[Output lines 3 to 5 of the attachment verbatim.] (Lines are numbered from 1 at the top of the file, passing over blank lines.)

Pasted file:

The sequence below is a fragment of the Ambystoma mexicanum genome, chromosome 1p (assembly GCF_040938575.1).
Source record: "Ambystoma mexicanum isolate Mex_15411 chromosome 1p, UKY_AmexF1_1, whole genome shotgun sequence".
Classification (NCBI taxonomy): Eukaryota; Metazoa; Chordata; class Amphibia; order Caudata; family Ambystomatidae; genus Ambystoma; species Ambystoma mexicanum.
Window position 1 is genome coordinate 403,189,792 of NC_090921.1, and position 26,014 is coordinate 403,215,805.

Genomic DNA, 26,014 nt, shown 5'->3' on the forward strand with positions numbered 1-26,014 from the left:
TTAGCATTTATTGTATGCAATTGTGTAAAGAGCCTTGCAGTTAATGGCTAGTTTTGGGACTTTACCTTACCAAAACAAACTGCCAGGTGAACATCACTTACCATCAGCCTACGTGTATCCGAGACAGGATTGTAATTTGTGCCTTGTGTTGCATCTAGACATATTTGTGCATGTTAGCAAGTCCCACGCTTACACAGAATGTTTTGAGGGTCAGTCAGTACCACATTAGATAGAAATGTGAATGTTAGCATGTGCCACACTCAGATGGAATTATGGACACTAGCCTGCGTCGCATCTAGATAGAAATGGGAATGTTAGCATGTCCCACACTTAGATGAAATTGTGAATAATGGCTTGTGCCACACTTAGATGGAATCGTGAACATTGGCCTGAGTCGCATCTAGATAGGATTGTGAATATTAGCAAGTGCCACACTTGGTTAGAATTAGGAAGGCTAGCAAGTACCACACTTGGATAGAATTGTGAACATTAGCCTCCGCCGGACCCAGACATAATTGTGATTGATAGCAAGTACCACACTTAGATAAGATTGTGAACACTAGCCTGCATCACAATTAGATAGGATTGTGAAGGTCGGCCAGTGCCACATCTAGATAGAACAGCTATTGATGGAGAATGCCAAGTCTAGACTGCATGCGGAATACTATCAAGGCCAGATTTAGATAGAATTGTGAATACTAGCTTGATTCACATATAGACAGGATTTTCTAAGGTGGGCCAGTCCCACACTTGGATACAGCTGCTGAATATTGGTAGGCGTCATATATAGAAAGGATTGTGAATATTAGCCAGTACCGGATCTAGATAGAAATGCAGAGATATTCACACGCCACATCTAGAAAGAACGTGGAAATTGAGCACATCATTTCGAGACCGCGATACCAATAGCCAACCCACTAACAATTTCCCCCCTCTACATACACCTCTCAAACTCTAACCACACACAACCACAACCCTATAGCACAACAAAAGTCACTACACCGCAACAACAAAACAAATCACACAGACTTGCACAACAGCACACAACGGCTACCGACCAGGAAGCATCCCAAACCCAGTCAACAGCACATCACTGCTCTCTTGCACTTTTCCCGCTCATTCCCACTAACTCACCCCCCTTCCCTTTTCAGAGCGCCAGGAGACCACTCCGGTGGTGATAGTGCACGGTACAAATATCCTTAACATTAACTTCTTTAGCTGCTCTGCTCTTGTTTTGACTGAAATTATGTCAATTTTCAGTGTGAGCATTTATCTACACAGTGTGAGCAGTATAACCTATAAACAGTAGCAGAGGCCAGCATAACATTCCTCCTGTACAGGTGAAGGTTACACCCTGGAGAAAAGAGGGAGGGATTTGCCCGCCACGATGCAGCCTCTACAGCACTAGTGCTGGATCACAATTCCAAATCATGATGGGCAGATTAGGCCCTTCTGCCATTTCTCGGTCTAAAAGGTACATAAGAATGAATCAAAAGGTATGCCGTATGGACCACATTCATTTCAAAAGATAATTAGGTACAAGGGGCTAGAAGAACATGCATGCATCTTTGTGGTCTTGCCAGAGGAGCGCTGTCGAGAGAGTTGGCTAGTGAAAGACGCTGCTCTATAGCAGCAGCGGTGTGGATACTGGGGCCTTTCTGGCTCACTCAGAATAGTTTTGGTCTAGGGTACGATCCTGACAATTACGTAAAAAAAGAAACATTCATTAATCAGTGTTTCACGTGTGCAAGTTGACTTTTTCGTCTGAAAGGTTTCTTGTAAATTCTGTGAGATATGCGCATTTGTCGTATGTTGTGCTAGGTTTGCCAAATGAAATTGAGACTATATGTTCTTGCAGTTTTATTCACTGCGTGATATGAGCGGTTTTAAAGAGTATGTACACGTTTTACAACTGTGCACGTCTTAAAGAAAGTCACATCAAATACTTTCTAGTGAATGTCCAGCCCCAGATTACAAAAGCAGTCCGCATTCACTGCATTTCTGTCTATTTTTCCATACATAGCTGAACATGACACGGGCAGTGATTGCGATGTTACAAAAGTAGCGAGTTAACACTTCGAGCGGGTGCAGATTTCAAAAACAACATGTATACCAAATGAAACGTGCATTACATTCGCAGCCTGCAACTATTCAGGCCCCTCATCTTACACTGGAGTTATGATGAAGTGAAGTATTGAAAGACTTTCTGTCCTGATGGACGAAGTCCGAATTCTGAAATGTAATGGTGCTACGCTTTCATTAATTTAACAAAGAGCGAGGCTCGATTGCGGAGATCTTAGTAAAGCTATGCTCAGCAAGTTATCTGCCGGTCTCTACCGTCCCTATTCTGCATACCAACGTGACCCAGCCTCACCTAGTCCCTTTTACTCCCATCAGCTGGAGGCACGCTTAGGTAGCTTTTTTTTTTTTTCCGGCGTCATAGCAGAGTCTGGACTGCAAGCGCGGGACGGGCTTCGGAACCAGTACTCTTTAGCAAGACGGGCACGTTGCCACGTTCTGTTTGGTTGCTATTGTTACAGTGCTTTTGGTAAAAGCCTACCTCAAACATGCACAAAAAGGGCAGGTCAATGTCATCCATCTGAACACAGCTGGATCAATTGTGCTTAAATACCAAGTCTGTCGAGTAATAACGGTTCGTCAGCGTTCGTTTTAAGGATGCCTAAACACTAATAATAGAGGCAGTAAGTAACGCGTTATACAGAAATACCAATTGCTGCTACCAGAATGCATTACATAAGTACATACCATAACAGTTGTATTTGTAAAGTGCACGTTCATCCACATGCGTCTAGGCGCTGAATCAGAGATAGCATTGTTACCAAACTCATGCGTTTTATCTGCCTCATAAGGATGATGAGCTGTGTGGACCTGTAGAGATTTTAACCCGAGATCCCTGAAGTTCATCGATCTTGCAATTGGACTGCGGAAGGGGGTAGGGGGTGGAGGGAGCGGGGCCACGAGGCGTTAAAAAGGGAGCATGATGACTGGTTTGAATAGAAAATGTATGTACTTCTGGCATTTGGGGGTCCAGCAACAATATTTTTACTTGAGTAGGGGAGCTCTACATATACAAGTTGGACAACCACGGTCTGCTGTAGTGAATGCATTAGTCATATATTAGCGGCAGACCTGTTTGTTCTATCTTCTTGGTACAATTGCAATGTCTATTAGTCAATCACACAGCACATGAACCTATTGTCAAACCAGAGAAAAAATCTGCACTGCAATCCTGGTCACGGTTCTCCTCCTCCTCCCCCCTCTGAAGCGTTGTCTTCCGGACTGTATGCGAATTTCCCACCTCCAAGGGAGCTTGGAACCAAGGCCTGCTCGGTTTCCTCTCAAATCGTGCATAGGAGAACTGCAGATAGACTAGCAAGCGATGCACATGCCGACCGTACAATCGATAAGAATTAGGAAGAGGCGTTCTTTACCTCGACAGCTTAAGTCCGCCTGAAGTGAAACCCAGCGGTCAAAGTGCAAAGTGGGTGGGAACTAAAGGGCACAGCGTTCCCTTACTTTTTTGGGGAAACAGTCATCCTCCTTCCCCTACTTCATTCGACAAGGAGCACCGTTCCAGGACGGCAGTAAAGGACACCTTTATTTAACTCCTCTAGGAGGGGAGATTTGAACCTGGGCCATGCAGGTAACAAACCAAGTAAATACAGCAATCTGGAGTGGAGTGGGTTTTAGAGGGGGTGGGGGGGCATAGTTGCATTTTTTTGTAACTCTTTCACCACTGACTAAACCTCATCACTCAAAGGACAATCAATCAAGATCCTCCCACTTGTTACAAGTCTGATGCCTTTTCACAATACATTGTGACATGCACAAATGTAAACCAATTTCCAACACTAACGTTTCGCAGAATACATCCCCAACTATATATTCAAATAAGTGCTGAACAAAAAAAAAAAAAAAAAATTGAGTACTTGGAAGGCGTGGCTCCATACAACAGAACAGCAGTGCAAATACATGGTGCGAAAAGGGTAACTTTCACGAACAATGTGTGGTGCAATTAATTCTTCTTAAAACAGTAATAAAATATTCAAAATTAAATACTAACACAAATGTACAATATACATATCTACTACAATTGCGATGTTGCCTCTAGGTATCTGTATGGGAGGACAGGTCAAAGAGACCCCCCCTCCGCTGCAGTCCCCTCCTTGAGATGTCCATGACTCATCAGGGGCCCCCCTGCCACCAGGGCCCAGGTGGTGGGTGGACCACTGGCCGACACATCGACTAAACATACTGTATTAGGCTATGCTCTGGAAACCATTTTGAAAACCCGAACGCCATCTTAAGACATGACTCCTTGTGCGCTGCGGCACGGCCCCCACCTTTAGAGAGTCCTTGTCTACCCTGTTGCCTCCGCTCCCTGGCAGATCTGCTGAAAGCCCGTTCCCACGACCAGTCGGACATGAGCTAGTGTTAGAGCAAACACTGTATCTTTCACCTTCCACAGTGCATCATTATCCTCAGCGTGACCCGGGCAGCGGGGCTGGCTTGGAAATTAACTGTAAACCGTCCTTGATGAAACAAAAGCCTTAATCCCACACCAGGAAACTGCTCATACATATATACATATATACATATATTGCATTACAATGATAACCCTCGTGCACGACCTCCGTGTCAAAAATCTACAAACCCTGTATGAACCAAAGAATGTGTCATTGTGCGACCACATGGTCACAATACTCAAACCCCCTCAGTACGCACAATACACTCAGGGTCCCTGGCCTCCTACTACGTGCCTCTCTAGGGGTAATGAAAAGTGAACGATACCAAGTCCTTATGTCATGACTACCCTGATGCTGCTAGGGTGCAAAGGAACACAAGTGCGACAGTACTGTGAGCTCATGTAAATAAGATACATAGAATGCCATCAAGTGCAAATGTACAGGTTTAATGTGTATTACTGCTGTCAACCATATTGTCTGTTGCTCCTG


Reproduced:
Classification (NCBI taxonomy): Eukaryota; Metazoa; Chordata; class Amphibia; order Caudata; family Ambystomatidae; genus Ambystoma; species Ambystoma mexicanum.
Window position 1 is genome coordinate 403,189,792 of NC_090921.1, and position 26,014 is coordinate 403,215,805.

Genomic DNA, 26,014 nt, shown 5'->3' on the forward strand with positions numbered 1-26,014 from the left: